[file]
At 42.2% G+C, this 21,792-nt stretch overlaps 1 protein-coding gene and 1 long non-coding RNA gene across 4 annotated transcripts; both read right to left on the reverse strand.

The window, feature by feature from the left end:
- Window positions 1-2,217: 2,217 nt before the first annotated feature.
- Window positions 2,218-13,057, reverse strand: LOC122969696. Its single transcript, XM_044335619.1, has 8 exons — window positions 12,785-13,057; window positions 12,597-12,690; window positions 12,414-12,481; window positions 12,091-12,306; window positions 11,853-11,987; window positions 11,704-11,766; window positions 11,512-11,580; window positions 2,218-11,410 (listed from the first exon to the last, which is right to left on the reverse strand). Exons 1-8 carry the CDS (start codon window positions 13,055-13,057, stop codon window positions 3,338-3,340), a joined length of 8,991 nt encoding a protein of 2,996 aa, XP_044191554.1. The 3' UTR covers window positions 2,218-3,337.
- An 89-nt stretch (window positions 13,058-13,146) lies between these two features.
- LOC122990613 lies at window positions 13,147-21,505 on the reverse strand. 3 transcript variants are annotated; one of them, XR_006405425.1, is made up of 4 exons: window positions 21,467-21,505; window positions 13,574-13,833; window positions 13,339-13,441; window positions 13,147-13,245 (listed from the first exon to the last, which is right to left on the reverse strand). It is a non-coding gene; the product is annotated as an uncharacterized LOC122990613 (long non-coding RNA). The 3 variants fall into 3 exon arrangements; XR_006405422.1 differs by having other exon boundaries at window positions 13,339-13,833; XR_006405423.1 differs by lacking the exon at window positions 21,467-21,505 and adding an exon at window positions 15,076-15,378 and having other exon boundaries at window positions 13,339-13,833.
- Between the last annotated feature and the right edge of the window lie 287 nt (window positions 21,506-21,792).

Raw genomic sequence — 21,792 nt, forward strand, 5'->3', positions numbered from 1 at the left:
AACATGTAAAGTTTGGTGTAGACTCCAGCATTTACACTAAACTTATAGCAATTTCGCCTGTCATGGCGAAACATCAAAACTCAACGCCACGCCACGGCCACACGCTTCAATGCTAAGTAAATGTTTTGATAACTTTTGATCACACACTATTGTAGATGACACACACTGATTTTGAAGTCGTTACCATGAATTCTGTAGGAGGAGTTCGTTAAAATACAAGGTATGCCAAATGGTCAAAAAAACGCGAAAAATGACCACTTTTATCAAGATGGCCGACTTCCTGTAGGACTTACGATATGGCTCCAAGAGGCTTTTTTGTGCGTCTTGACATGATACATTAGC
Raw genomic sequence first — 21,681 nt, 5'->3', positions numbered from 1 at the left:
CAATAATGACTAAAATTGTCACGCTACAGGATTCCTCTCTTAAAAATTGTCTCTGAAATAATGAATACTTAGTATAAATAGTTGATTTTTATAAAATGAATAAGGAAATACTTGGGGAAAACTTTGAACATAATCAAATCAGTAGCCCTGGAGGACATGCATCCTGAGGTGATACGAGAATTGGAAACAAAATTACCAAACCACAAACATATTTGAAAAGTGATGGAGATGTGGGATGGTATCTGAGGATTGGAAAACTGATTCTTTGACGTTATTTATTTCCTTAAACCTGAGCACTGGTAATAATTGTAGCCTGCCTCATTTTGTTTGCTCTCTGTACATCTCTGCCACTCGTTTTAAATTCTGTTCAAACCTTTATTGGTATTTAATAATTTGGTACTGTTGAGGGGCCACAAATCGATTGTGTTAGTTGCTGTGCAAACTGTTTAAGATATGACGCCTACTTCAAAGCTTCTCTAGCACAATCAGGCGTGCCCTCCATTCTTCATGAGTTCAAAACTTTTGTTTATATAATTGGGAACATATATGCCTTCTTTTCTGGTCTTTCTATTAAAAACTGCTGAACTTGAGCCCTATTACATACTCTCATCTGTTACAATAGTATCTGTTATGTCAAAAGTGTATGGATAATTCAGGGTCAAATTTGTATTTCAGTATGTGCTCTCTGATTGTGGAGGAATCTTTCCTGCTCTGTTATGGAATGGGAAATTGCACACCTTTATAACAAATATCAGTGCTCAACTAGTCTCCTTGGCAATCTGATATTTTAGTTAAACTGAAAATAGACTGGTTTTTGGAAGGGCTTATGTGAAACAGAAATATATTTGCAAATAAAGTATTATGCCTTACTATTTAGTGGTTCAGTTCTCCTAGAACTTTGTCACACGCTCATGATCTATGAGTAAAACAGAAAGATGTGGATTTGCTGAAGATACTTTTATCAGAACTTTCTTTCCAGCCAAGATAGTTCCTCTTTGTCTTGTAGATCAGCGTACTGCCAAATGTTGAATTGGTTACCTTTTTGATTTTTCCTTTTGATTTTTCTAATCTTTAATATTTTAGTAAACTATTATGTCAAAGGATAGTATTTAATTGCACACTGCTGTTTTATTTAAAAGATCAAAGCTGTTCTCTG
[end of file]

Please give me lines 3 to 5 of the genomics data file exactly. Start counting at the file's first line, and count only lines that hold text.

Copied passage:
- Window positions 1-2,217: 2,217 nt before the first annotated feature.
- Window positions 2,218-13,057, reverse strand: LOC122969696. Its single transcript, XM_044335619.1, has 8 exons — window positions 12,785-13,057; window positions 12,597-12,690; window positions 12,414-12,481; window positions 12,091-12,306; window positions 11,853-11,987; window positions 11,704-11,766; window positions 11,512-11,580; window positions 2,218-11,410 (listed from the first exon to the last, which is right to left on the reverse strand). Exons 1-8 carry the CDS (start codon window positions 13,055-13,057, stop codon window positions 3,338-3,340), a joined length of 8,991 nt encoding a protein of 2,996 aa, XP_044191554.1. The 3' UTR covers window positions 2,218-3,337.
- An 89-nt stretch (window positions 13,058-13,146) lies between these two features.